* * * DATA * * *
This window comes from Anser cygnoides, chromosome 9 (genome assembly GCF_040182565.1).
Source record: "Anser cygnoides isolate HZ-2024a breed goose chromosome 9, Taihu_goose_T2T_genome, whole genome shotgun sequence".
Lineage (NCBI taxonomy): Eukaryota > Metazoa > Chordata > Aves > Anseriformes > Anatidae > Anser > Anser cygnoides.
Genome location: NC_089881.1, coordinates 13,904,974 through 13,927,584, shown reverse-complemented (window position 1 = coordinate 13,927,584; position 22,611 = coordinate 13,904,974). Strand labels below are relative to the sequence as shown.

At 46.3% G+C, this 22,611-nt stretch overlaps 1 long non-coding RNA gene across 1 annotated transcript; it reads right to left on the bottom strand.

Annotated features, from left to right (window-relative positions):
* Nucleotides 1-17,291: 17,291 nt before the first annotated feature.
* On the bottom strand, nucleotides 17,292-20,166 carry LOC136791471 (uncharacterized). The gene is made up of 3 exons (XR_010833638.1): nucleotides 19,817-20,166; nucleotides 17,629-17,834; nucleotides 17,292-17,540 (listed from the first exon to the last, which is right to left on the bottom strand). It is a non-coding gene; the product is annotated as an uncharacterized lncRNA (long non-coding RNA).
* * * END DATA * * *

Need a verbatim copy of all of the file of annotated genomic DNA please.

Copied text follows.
This window comes from Anser cygnoides, chromosome 9 (genome assembly GCF_040182565.1).
Source record: "Anser cygnoides isolate HZ-2024a breed goose chromosome 9, Taihu_goose_T2T_genome, whole genome shotgun sequence".
Lineage (NCBI taxonomy): Eukaryota > Metazoa > Chordata > Aves > Anseriformes > Anatidae > Anser > Anser cygnoides.
Genome location: NC_089881.1, coordinates 13,904,974 through 13,927,584, shown reverse-complemented (window position 1 = coordinate 13,927,584; position 22,611 = coordinate 13,904,974). Strand labels below are relative to the sequence as shown.

At 46.3% G+C, this 22,611-nt stretch overlaps 1 long non-coding RNA gene across 1 annotated transcript; it reads right to left on the bottom strand.

Annotated features, from left to right (window-relative positions):
* Nucleotides 1-17,291: 17,291 nt before the first annotated feature.
* On the bottom strand, nucleotides 17,292-20,166 carry LOC136791471 (uncharacterized). The gene is made up of 3 exons (XR_010833638.1): nucleotides 19,817-20,166; nucleotides 17,629-17,834; nucleotides 17,292-17,540 (listed from the first exon to the last, which is right to left on the bottom strand). It is a non-coding gene; the product is annotated as an uncharacterized lncRNA (long non-coding RNA).